The post again says that 40 is nothing compared to 160+ or so of Tealive outlets. But in her BFM interview, Aliza gave her commitment that Chatime Malaysia will continue to remain consistent in terms of quality and taste. Abu Mu’aaz Munir Azizan compared this unfavourably to Loob Holding, that “cuts corners to save money”.
Bryan Loo’s Response
For point number one, it’s already been discussed in a lot of detail, there’s not much that can be added into the conversation.
Bryan Loo definitely made emotional pleas to Malaysians when the news just broke out and he did play up the Malaysian sentiment to bring support on his side, and this arguably worked to his favour. But whether this is a strategic move or a manipulative ploy can only be left to the opinions of the Malaysian wallet.
As for the issue of the certified products, that’s been discussed by Bryan Loo countless times as well. Bryan continues to assure customers that Tealive’s sources are halal, while La Kaffa said that they only raised the concern because they understand the sensitivity of Muslims to these things in Malaysia.
For this, we think that the users should be able to make their own judgement calls based on their own discretion and to look out for halal certification issued by JAKIM if that is what really matters to them.
In a phone conversation with us, Bryan even made references to that. “It’s halal. All the ingredients are halal,” he reiterated.
“We operate in Malaysia, and in whatever we do, we’re aware that we are in Malaysia and we’re doing the F&B business here. All of this is under control and under concern. We’ve been established since seven years ago and we climbed to get to what we are. We’ve been through all the hurdles, one after the other. So I don’t think we will bow to the negativity.”
But as for the other allegations in the post, Bryan thought there was no point in refuting them all one by one. He stated that when it comes to similar allegations, Loob Holding has always been reactive, never proactive. They have not levelled any accusations on any opposing team, except when in self-defense.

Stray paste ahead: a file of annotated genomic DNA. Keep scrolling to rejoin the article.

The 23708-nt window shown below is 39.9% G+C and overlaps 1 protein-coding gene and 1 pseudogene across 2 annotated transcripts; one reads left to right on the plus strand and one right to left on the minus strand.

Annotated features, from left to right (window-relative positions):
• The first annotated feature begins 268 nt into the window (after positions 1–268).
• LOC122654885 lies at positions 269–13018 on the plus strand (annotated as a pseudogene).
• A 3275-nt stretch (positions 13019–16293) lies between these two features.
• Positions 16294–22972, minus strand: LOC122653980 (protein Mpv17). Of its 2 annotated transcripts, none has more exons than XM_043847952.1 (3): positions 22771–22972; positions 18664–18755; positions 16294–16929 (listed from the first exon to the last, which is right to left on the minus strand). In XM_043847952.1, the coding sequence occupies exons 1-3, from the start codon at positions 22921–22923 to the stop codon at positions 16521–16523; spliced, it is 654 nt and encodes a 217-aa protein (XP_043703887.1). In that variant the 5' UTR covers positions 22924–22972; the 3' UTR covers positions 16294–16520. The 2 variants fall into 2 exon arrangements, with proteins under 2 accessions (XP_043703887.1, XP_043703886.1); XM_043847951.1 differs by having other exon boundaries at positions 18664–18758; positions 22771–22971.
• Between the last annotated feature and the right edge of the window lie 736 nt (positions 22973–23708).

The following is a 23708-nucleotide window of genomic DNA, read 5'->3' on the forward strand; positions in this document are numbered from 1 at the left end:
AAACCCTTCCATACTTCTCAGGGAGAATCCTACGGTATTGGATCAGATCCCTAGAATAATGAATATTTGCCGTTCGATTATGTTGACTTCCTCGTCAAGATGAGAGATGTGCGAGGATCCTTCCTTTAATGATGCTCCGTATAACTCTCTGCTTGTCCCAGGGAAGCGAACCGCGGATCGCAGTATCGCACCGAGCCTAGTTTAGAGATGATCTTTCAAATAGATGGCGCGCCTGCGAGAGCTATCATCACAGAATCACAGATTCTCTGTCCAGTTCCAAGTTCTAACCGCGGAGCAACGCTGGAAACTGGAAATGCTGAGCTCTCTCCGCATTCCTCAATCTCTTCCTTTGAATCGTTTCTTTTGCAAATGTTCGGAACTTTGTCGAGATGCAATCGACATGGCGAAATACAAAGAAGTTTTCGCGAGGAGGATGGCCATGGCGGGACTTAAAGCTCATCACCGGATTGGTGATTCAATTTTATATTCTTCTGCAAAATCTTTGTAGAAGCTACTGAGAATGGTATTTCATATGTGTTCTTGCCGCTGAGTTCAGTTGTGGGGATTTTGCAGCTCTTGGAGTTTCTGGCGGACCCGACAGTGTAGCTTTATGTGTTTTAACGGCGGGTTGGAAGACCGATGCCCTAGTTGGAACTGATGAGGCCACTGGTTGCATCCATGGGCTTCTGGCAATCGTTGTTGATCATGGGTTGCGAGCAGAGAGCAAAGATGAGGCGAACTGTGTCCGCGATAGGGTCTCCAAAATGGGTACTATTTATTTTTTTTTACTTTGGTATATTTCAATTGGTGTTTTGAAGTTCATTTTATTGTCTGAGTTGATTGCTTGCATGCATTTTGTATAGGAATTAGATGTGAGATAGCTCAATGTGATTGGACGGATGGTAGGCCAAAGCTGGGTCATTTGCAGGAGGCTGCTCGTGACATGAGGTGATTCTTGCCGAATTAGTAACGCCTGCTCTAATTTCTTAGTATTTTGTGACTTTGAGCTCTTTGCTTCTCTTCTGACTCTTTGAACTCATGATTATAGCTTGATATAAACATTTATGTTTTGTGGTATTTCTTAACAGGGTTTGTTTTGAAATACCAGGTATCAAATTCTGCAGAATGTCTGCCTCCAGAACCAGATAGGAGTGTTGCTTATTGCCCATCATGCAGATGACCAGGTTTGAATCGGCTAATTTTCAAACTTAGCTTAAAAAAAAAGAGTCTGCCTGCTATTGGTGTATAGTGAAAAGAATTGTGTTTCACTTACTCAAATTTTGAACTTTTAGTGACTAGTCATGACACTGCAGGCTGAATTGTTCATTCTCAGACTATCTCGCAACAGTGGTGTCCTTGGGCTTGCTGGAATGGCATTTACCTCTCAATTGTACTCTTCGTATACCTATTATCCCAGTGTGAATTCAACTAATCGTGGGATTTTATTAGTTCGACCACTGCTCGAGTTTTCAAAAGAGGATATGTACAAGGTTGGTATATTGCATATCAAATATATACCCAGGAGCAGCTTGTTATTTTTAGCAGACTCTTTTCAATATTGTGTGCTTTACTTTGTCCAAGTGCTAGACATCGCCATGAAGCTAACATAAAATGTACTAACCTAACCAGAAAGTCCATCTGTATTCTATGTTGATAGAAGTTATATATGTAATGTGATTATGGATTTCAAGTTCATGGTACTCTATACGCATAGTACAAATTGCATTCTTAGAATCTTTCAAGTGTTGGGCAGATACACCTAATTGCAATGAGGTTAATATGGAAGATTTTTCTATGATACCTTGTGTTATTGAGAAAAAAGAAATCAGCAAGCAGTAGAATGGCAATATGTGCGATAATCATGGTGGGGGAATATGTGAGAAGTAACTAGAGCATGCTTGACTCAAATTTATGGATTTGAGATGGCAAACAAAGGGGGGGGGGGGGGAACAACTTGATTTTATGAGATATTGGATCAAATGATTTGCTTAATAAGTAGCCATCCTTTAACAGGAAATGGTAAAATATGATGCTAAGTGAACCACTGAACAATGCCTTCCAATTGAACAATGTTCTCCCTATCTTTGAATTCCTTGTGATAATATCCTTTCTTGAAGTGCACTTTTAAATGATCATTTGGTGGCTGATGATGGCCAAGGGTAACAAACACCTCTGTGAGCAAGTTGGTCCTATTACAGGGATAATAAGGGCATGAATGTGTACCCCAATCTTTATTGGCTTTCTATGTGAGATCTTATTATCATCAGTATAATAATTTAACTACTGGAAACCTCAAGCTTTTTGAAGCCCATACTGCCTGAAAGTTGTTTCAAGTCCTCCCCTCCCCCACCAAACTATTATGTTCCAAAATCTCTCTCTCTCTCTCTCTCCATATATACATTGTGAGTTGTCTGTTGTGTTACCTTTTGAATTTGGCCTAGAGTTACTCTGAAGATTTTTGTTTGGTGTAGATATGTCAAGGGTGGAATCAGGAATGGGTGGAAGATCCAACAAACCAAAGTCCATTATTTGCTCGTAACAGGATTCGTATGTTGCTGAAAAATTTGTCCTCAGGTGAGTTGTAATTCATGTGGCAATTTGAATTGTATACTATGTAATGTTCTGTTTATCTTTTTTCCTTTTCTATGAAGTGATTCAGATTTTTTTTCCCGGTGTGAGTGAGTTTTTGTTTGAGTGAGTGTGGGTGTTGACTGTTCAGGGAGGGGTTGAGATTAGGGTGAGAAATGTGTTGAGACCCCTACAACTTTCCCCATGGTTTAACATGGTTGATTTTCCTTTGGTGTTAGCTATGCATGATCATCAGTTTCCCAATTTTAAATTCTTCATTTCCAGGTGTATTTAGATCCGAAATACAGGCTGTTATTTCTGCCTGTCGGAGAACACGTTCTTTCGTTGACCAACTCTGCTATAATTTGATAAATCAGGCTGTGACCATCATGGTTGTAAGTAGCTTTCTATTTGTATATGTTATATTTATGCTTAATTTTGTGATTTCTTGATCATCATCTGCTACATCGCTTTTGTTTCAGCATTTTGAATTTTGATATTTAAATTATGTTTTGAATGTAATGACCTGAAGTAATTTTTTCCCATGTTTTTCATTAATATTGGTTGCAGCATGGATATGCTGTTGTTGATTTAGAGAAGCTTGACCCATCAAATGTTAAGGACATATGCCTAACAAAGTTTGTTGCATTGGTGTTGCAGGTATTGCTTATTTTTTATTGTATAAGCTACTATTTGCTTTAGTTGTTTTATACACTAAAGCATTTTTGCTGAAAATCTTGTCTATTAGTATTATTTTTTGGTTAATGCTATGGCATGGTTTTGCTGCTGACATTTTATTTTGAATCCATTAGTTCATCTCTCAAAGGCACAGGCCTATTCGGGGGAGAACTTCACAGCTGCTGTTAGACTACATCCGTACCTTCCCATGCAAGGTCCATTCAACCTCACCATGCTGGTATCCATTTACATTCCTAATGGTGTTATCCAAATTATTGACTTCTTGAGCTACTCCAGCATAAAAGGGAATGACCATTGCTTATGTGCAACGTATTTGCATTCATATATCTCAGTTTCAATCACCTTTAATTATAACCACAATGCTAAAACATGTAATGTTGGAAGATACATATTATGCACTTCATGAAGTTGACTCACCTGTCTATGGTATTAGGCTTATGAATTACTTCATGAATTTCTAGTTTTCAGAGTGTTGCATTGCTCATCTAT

“I know that people say a lot of things, but I always pat my shoulder and say, just focus. The rest is not important,” said Bryan.
“Stay close to our own faith and really focus on the business. This is what I believe in. The last thing we can do is control what people say. But what we can control is our passion for the business. And that matters the most to me personally. So it’s not that I don’t want to comment on anything, it’s just that we should not pivot because of all of the negativity. I should instead focus on what I am trying to deliver here.”
“Not only that the product should speak for itself, but the team, the management behind the scenes, and our vision and mission for the brand—I think it will eventually speak for itself. This is what we focus on, and the only thing that will break us is if we lose our focus.”
Editor’s Note: We’ve reread the original post and realised that we’ve misinterpreted a certain part of the post. We’ve since updated the article to remove several unrelated paragraphs. We would like to apologise for any misunderstandings caused and for taking Abu Mu’aaz Munir Azizan’s post out of context as that is not our intention.
For better or for worse, Chatime and Tealive have made it into the limelight again. However for now, it seems that public sentiment isn’t really going either way. Most of the shares are just along the “Oh, so this is what happened,” variety. The original poster might have had his own opinion and conclusion, but depending on how the lawsuit eventually pans out, all this might not even be relevant. And at the end of the day, it’s all about business and the sales, and that fight hasn’t come to an end yet.
Feature Image Credit: Original image modified from a CNN video.